Foot & Ankle
Foot and Ankle Pain
The foot and ankle are two of the most versatile and complex areas of your body. One foot alone contains 26 bones supported by a network of muscles, tendons, and ligaments. When everything is working well, you hardly give them a thought. But when a problem arises, it’s often impossible to ignore.
More than 11 million visits were made to physicians’ offices in 2003 because of foot and ankle problems, including more than 2 million visits for ankle sprains and strains and more than 800,000 visits for ankle fractures.* Some conditions that may affect your foot and/or ankle could be:
- A fracture and/or sprain
- Tarsal tunnel syndrome
- Plantar fasciitis (heel pain)
- Bone spurs
- Morton’s neuroma
- Ingrown toenails
- Diabetic foot ulcers
Your Treatment Options for Foot and Ankle Pain
Fortunately, most cases of foot and ankle pain respond well to treatments like rest, ice, orthotics (shoe inserts), prescribed exercises, and anti-inflammatory medications. Local cortisone injections can also provide pain relief.
However, when these medical treatments fail to provide adequate pain relief, surgery may be an option. Often foot and ankle surgery is performed on an outpatient basis using minimally invasive techniques. These techniques may mean less pain and less risk, as well as a faster recovery time.
Understanding Foot and Ankle Arthritis
What Is Arthritis and Who Develops It?
Simply put, arthritis is inflammation of a joint. But there’s nothing simple about the pain or loss of mobility that can be associated with it. In fact, arthritis is the leading cause of disability in the United States. Although it can affect anyone, arthritis is mainly found in adults.
The most common form of arthritis, osteoarthritis (OA) typically affects older people. The cartilage that normally cushions and protects the bones of the joint breaks down over time. Eventually, bone rubs against bone, opening the door to inflammation and other mechanical problems like bone spurs.
Rheumatoid arthritis (RA) is a systemic inflammatory disease process that may affect the entire body. The body’s immune response attacks the soft tissue in the joints causing inflammation and pain. Over time, the inflammation leads to compromises in the joint’s cartilage and bone.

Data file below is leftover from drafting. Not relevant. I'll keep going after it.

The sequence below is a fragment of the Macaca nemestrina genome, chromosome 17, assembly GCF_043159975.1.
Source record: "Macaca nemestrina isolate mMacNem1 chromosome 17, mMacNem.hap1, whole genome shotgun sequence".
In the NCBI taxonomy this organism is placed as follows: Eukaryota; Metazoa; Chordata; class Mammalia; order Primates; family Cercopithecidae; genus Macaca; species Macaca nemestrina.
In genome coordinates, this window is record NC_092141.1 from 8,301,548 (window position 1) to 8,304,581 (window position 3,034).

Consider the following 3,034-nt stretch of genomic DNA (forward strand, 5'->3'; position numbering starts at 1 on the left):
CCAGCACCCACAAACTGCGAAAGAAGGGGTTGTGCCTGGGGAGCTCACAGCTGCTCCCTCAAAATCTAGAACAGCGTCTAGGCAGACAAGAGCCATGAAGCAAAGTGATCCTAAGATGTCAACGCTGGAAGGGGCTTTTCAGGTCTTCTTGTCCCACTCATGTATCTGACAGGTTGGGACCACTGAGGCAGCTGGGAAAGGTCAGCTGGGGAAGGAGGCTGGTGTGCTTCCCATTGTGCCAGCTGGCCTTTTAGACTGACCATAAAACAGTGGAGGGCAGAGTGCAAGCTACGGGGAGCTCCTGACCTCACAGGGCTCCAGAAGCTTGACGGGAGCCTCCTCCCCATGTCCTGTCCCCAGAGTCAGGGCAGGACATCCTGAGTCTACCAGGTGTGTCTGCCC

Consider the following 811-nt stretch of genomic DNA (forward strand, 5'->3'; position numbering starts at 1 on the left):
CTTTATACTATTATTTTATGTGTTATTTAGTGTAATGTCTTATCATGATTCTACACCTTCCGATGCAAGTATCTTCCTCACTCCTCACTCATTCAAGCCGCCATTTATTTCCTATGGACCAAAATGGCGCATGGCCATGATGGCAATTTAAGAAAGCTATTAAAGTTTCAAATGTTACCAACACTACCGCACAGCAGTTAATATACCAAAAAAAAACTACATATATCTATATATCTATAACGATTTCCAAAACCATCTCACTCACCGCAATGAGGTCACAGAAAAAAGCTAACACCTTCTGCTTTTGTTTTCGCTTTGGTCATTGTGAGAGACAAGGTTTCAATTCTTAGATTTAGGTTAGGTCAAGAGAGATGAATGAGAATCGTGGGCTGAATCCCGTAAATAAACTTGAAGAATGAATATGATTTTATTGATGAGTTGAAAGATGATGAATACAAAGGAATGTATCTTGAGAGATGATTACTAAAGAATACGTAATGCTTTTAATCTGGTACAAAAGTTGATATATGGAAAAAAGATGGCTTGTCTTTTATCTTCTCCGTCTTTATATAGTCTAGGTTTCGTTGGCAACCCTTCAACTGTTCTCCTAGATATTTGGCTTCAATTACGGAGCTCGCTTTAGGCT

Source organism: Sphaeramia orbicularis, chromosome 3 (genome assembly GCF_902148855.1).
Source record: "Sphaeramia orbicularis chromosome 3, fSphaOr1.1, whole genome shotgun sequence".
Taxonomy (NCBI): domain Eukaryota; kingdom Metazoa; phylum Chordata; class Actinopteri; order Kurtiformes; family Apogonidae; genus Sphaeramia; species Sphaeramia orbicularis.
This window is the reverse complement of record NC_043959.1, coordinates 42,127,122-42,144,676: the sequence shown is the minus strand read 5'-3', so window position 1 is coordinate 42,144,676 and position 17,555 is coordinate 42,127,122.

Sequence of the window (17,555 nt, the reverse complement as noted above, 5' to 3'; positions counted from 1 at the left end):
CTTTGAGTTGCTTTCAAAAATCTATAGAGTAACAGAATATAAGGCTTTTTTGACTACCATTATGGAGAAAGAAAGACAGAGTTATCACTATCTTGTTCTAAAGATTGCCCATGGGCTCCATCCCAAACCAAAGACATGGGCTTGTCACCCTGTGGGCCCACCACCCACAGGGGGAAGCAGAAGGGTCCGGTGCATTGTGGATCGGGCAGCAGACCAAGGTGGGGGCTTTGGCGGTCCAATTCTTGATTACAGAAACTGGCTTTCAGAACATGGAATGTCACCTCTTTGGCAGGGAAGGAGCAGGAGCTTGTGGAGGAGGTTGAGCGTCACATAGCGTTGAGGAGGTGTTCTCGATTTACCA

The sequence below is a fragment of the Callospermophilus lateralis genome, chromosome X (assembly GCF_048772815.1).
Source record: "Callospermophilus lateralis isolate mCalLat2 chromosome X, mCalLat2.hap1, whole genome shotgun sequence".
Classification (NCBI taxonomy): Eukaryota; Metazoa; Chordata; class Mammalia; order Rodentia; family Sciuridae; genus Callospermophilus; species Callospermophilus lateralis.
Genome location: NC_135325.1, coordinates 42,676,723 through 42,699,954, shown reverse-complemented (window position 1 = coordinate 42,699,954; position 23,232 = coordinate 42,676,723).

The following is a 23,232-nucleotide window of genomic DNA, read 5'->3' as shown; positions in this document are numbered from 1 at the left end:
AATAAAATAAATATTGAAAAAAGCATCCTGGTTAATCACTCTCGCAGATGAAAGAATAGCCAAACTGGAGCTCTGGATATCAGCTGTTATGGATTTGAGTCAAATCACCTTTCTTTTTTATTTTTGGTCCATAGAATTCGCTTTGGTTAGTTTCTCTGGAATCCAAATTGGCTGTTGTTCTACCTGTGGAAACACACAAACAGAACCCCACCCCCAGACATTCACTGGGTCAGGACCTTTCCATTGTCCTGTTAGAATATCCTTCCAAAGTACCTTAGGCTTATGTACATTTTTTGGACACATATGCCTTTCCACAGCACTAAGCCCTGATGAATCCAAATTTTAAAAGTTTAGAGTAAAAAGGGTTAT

Arthritis Caused by Injury
When cartilage in the joints is damaged by a trauma like a fracture or dislocation, arthritis may develop. Even properly treated injured joints are much more likely to develop arthritis than joints that have not been injured.
What Are the Symptoms of Arthritis?
Depending on which of the joints is affected, symptoms of arthritis vary. Typically, symptoms include pain, tenderness, swelling and difficulty moving the joint. Arthritis in the foot or ankle may make walking difficult and painful, reducing your activity level.
In order to diagnose you properly, your doctor will consider your symptoms, examine your feet, and take X-rays, a CT scan or MRI to get a clear view of the alignment of your toes and the condition of the joints in your feet.
How Is Arthritis Treated?
Your doctor may recommend different treatment options depending on the type and severity of arthritis in your feet or ankles.
Manage the Pain
Your doctor may prescribe or recommend the use of anti-inflammatory medications (like aspirin or ibuprofen) and cold packs may help to reduce inflammation as well as the pain associated with arthritis. Sometimes a local injection of cortisone helps to further reduce inflammation.
Look at the Big Picture
Your doctor may recommend that you lose weight, take certain nutritional supplements and exercise. In some cases, a physical therapist may help provide pain relief and the return of some lost mobility through guided exercise and other techniques.
Get the Right Support
Orthotic devices sometimes help. Custom-made shoes and shoe inserts provide support. Your doctor may recommend a brace or a cane to help take some of the pressure off your affected joint while you walk.
Understand Your Surgical Options